Nearly $1M spent on Anchorage “bathroom bill” ahead of vote

A vote counting machine unloaded at Anchorage’s election central to handle the city’s first Vote By Mail (photo: Zachariah Hughes – Alaska Public Media)

Tuesday is the last day to submit ballots in Anchorage’s first-ever Vote By Mail election. Amid a packed slate of propositions and candidates, one particularly controversial measure has drawn the lion’s share of campaign money.

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Voters this year are deciding on a lot. Mayor Ethan Berkowitz is seeking a second term against his main challenger Rebecca Logan, whose campaign donations totaled less than half that of the incumbent’s. According to disclosures with the Alaska Public Offices Commission, Logan has brought in around $89,000 to Berkowitz’s $231,000.

There are also three school board seats up for election, and seven bond measures on the ballot. Residents are also asked whether the city should sell off utility Municipal Light and Power to Chugach Electric Association. And the ballot includes proposals to expand property tax exemptions for homeowners, give Whittier police authority to write parking tickets in Girdwood and bring a tract of homes in Eagle River under the Anchorage Fire Department’s protection.

Then there is Proposition 1, the so-called “bathroom bill”, a contentious proposal that has attracted a flood of campaign money — outpacing all other measures combined.

Prop 1 started as an initiative led by the conservative group Alaska Family Action and drew thousands of signatures to make it onto the ballot. The measure aims to undo part of a 2015 law that bans discrimination against residents on the basis of gender or sexuality, and would regulate public restrooms and changing facilities by a person’s biological sex at birth, rather than their self-identified gender. In campaign materials, backers say the measure is necessary to protect privacy.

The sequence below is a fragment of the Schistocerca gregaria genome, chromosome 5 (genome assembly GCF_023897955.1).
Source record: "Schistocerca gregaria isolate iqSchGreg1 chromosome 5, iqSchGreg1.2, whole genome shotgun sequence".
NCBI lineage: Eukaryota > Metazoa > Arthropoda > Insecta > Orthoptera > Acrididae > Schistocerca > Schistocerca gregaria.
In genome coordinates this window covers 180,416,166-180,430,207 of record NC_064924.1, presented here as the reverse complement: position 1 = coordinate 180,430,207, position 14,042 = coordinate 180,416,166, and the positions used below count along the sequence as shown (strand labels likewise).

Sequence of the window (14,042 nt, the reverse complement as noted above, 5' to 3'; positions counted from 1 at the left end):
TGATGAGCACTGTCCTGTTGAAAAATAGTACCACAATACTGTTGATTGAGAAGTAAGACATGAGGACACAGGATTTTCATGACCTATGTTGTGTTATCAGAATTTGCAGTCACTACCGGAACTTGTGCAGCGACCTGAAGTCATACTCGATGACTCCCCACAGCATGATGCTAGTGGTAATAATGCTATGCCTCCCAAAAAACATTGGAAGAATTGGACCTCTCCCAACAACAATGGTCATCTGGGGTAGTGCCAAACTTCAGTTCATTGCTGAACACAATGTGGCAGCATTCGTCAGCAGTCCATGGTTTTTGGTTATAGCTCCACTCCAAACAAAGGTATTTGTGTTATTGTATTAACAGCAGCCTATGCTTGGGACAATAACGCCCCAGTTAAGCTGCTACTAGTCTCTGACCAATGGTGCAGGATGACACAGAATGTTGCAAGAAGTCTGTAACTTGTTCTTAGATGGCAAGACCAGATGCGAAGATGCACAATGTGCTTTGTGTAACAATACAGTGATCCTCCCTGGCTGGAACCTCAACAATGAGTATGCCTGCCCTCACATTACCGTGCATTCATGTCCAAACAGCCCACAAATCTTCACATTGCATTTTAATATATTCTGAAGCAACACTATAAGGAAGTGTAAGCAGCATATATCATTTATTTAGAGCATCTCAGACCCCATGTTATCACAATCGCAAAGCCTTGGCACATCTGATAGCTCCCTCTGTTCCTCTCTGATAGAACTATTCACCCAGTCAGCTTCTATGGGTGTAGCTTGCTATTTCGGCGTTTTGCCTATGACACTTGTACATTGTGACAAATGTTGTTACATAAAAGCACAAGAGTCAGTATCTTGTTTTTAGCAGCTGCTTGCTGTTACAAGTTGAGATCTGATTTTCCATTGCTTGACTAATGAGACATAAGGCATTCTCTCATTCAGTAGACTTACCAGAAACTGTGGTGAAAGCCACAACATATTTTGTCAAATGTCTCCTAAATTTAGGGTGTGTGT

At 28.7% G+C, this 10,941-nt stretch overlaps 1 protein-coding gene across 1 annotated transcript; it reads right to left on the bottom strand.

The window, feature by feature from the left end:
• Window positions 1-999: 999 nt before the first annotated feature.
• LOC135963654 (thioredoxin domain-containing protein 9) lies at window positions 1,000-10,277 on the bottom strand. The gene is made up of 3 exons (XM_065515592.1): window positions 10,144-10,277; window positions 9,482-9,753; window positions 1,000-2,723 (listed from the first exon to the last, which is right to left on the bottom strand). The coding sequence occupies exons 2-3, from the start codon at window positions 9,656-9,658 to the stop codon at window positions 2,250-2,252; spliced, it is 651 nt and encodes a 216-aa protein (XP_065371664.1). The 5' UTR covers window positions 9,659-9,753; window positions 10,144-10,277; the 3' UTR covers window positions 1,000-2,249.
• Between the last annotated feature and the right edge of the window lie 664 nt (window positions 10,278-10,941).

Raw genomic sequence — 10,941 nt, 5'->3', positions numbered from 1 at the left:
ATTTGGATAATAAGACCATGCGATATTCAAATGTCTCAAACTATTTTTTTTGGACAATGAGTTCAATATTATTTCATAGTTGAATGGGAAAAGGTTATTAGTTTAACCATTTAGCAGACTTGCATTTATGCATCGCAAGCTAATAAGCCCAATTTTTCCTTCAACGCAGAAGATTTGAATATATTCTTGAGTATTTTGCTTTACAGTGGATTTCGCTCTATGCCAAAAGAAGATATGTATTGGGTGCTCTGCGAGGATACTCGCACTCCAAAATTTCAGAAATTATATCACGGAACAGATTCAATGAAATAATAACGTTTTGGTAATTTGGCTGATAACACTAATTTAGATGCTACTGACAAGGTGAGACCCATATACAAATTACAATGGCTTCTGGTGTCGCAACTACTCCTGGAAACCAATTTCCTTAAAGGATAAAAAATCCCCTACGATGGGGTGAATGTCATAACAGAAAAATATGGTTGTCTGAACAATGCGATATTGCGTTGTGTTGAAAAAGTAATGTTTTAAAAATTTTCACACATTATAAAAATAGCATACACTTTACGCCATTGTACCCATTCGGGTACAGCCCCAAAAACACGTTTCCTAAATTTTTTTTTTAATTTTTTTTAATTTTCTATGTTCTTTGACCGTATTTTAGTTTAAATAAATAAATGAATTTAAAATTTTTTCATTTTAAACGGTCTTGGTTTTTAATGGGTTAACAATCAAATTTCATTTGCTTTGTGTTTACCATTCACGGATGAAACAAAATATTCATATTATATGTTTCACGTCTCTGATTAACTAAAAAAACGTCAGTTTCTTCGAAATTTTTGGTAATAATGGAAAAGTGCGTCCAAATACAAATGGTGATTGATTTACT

The campaign in favor of Prop 1 has raised about $128,000, the majority of which is from Alaska Family Action. In the last month alone, AFA spent $75,000 on the campaign, with several thousand more coming from individual donations, and $1,100 from the Anchorage Republican Women’s Club. Much of the money raised has been spent on TV ads.

The proposition’s supporters have been outspent by its opponents more than six to one.

A coalition of groups called Fair Anchorage has raised about $824,000 to oppose the rule-change, arguing that it discriminates against transgender residents, will damage the local economy and is impractical to enforce. Many of the donations are non-monetary contributions from outside national groups like the American Civil Liberties Union, Freedom for All Americans and Planned Parenthood of the Great Northwest and Hawaii, most of which were for compensation for staff time, services and consultations. Additionally, the group’s financial disclosures are filled with smaller individual donations. Much of the money has been spent on media ads, mailers and voter outreach.

April 3rd is the last day to submit ballots. As of Monday, the number of votes cast is on pace to surpass turnout in 2015, the last time there was a mayoral election.